Because of the problem with wild deer eating everything in sight, all vegetation must be netted in some form or other. Our plan is to surround the garden with fencing: and to keep it in with the image of the house and walls,the idea is to singe all the fence posts and slats over a fire pit to give it that Edo look?



First a path with local river bed rocks has to be layed. then 24 fencepost holes to be dug.

WITH THE WET WEATHER and the workers at bay I went down to Kyoto to pick up the timber we had purchased to use for flooring around our irori hearth. Keiko found a re-cycled timber shop ( http://www.kozai-ichiba.co.jp) which collects and sells  dismantled houses that date back from yesteryear. The timber we chose was taken from an old farmhouse at least 130 years ago.


Very Japanese, two young petite girls attired in flight attendant uniforms and high heels man-handled all the wood on display to find what we were looking for and fed us with copious amounts of cold tea. Well worth a visit if you need recycled wood!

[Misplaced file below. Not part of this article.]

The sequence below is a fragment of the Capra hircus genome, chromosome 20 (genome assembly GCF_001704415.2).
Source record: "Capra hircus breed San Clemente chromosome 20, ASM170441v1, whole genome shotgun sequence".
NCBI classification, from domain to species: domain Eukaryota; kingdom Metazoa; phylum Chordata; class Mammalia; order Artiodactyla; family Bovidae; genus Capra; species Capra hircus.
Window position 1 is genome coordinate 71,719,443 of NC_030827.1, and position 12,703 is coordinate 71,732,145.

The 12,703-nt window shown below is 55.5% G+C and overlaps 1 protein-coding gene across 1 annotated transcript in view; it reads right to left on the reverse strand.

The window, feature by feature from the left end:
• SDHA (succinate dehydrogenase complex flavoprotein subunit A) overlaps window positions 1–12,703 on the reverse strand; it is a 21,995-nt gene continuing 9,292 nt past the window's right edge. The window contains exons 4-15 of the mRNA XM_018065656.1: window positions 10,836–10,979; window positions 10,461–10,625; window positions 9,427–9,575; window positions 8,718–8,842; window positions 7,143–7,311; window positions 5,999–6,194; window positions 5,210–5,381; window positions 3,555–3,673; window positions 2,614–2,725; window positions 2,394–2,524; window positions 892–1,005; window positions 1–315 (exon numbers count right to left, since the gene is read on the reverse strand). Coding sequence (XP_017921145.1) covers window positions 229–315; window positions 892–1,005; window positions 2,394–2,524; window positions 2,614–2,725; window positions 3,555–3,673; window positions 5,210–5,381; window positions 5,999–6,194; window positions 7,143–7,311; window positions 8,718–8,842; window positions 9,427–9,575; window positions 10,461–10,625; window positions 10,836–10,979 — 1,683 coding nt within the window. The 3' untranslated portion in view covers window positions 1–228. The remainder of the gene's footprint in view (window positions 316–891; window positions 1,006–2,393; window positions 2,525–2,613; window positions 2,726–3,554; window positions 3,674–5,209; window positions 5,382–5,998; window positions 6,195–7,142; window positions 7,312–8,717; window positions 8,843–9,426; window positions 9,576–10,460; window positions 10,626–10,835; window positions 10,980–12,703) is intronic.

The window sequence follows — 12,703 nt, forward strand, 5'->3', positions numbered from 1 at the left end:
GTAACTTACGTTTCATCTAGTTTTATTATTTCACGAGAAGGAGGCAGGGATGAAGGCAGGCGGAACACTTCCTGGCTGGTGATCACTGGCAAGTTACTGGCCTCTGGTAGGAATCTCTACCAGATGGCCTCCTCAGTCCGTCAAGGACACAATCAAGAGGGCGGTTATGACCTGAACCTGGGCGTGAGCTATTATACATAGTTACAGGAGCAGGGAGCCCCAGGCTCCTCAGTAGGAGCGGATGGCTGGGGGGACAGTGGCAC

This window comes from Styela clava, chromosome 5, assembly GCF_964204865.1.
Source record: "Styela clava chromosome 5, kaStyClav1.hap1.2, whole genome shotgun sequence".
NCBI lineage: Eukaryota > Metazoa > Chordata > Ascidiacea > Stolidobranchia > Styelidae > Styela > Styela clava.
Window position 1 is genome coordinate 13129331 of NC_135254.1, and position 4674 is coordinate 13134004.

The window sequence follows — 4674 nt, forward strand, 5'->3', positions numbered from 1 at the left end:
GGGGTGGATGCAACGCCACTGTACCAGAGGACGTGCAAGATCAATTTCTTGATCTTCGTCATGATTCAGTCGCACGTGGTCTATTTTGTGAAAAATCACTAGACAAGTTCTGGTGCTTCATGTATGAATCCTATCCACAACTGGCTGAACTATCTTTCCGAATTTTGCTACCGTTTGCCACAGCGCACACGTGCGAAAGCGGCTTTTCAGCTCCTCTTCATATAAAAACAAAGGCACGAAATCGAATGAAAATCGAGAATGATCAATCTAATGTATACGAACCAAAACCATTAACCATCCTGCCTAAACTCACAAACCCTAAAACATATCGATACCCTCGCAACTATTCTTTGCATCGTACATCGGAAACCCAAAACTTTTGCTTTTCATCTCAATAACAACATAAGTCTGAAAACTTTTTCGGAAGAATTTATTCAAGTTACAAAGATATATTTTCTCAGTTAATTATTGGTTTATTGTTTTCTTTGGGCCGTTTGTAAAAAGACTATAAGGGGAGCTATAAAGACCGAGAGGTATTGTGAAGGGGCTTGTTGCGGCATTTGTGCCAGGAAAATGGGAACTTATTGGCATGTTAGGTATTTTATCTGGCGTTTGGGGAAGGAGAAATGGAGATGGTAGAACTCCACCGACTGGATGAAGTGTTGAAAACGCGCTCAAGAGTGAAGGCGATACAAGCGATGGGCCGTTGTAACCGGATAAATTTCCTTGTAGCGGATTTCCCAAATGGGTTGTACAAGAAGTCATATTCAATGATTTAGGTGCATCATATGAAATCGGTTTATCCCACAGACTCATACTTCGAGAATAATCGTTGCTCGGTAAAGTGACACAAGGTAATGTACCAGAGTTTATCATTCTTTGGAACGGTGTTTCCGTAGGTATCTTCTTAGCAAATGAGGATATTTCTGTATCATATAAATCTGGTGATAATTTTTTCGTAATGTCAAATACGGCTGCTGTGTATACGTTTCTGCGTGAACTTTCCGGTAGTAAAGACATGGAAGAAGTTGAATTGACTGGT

A RATHER DISTURBING discovery we found was the swarm of yellow hornets nesting on the side of our Hanare, adjoining house. There are different ranks of  hornets and “ours” comes in at number 2 on the most deadly scale. But get this, and don’t laugh, but apparently, they recognise the house owners’ faces and don’t touch us!!!!… only the visitors!!

A quick call to the city council and they sent a professional up to fix the problem. With baited rag soaked in honey and poison, the honeytrap was dropped in to the nest. within 3-5 days all will die. We are told to keep the nest because it is in the best location and as long as there is a nest there no other invading  hornets, wasps / killer bees will try to move in. Also apparently these yellow hornets enlisted the help of the lower rank hornets to help build their nest and once the job was done. they would all be “executed”by the bad guys! ( reminds me of the grim tale of the clan Macdonald and Campbells of Glencoe )